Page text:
The first “Purpose Killer” we identified in Part 1 of this 3 part series of posts was: Apathy. Today I want to talk to you about what I believe is the second major Purpose Killer:
A LACK OF EXPOSURE
I’m a firm believer that both personally and professionally we tend to only ascend to the level of life and leadership that we’ve been exposed to.
But what do you do if you’ve never experienced the privilege of having a visionary parent, pastor, mentor, coach or leader in your life who could not only “tell” you how to pursue your purpose, but also “show” you what real life “cultivating-leadership” looks like in action?
If this describes you, than I’ll bet I know the one word that probably sums up how you feel right now: “frustrated.”
Your frustrated because deep down inside you’ve always known that you were made for more, but you have no idea how to get to where you’re called to go. Cultivating a healthy marriage, family, ministry team, or personal vision is something you know you need to do, but you’ve never seen it done and so the whole thing seems a little bit intimidating.
If any of this resonates, no worries! In this post I’m going to share 4 surprisingly simple ways to lift the lid of limited exposure from your life and leadership.
4 Simple Ways to Life the Lid of Limited Exposure from your Life and Leadership
- Read, read, and read. I know I’ve said it before, but I can’t say it enough. Leaders are readers. Exposing yourself to authors who write on the subject of your own personal purpose is one of the most effective ways to lift the lid of limited exposure off of your life. You might not be able to literally sit down with a gifted leader like John C. Maxwell and pick his brain over a cup of coffee, but you can feed your purpose by buying his books and reading his material.
- Listen to Podcasts. There are literally thousands of Podcasts covering just about every field of life and leadership that you can imagine, and guess what? They are completely free to download and listen to! Instead of listening to music or sports radio on your drive to work every morning, why not listen to an expert in your field share ideas, thoughts, and wisdom that’s going to feed your purpose and expand your potential as a leader. Just think of how much working knowledge you could gain over the course of just 1 month if you spent 20 minutes a day 3 days a week feeding your purpose by letting great leaders pour into your life via a Podcast? (I’ve listed 5 below that you might find helpful):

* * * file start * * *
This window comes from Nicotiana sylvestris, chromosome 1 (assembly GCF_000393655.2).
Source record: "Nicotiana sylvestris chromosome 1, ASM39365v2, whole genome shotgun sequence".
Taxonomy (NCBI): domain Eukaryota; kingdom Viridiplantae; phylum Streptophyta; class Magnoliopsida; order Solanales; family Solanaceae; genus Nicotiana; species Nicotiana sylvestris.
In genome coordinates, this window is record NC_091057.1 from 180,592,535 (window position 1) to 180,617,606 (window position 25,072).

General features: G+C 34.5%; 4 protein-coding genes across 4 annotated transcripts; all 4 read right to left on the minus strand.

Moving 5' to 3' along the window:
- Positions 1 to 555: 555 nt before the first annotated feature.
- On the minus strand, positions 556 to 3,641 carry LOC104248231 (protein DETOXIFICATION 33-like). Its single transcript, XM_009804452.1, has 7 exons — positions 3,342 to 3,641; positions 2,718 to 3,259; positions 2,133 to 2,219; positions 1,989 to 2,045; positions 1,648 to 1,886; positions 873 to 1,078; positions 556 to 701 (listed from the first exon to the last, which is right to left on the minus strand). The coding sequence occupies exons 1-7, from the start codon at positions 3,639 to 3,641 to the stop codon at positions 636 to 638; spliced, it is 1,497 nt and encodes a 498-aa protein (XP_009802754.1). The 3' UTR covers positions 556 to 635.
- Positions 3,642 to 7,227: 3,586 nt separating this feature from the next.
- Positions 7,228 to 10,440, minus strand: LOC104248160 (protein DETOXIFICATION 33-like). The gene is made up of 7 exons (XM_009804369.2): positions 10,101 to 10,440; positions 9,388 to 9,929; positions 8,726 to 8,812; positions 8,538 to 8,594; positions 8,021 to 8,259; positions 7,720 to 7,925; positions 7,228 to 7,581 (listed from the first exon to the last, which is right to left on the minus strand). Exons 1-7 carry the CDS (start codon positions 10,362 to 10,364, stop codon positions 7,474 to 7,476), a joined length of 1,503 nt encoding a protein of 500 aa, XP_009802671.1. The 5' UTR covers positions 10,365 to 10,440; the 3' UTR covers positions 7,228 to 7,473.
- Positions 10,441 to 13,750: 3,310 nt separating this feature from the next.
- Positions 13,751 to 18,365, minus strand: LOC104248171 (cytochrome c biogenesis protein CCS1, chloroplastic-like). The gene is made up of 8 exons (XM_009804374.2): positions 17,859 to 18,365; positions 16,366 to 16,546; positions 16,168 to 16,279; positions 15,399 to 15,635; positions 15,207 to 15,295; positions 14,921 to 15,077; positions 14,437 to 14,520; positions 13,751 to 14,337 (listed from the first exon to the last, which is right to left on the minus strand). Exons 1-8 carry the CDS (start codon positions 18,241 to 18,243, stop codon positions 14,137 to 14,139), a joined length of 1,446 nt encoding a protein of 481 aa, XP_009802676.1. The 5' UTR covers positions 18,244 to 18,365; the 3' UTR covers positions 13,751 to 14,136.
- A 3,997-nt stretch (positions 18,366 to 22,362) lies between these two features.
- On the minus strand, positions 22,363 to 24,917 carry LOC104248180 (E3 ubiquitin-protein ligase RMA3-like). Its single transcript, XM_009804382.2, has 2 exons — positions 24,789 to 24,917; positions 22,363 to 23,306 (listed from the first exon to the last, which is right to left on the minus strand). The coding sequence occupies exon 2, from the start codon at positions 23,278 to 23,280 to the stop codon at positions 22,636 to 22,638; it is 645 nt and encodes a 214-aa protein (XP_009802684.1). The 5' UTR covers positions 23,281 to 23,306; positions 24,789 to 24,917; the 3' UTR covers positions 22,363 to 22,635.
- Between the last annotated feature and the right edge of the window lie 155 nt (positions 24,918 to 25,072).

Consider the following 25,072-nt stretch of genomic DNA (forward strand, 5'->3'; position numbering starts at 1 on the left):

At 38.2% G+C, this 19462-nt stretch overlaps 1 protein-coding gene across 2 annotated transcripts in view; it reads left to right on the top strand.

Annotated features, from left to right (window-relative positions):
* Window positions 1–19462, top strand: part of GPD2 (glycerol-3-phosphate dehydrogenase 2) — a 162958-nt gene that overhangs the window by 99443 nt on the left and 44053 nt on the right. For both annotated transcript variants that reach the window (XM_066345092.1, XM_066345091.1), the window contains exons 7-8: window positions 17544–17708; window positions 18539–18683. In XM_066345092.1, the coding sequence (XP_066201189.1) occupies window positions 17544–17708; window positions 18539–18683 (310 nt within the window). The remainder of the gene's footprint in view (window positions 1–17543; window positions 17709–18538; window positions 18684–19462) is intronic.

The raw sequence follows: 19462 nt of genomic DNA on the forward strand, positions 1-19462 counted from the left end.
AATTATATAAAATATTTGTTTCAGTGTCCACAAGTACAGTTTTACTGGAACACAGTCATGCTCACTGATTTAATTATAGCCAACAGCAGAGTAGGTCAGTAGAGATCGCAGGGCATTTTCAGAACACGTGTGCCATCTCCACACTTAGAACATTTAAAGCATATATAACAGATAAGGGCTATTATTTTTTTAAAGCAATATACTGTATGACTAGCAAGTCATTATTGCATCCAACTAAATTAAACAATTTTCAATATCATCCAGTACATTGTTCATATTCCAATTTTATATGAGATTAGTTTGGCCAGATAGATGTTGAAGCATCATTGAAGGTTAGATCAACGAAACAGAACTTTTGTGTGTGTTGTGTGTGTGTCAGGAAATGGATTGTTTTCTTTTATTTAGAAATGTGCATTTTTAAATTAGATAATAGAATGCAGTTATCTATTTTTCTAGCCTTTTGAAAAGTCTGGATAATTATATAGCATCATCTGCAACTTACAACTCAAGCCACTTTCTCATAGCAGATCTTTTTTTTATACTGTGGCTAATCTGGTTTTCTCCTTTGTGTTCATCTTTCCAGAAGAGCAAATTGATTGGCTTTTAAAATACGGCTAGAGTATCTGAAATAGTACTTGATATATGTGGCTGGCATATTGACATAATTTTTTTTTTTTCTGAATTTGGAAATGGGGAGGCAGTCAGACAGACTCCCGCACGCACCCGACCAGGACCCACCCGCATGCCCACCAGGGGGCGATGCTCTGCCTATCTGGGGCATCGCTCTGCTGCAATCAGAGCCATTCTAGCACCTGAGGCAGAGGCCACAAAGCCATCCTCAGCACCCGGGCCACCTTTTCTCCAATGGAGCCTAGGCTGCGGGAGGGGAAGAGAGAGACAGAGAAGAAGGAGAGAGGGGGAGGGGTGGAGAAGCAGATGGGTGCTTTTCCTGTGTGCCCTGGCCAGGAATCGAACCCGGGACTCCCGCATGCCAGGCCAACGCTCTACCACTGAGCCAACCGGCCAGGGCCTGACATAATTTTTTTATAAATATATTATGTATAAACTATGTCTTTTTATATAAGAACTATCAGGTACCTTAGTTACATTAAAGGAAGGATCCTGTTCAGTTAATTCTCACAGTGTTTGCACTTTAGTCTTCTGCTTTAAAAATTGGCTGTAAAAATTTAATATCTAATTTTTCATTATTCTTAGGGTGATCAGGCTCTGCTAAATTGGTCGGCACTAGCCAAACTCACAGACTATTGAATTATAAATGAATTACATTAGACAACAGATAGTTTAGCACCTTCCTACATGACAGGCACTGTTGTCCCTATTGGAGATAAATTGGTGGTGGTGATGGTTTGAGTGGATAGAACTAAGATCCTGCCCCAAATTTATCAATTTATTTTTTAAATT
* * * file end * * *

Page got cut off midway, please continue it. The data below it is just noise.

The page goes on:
- Visit. Go on a field trip to watch other people do what you feel called to do. Whenever I see someone else doing “now” what I believe I’m called to do later it expands my vision for the future and adds fuel to my faith tank. It helps put my purpose into the right context and it challenges me to dream bigger dreams and set greater goals.
- Seek out a mentor. You might be surprised at how many leaders would be willing to speak into your life if you only made it a priority to ask. The truth is that most leaders feel rather humbled at such a request, but if you’re waiting for a mentor to look for you, you might die waiting. Typically speaking productive leaders are very intentional people when it comes to their schedule so they’re not going out of their way to look for new ways to spend more of their time. You’re going to have to go out of your way to initiate that relationship. And it doesn’t have to be complicated. Just call them and ask them if you can take them out to lunch. If they ask why tell them the truth, “because you admire their leadership and would love the opportunity to ask them a few questions and glean from their wisdom.”
[shareable cite=”@PastorTHall”]Ineffective leaders wait for opportunities. Effective leaders CREATE opportunities. Are you waiting or creating?[/shareable]
One of the biggest mistakes I see young leaders make when it comes to personal development is that they “wait” for opportunities to grow rather than “create” them. If you follow these 4 simple steps I promise you, you’ll blow the lid of limited exposure off of your life and leadership.
I’d love to hear your thoughts or ideas in the comments below!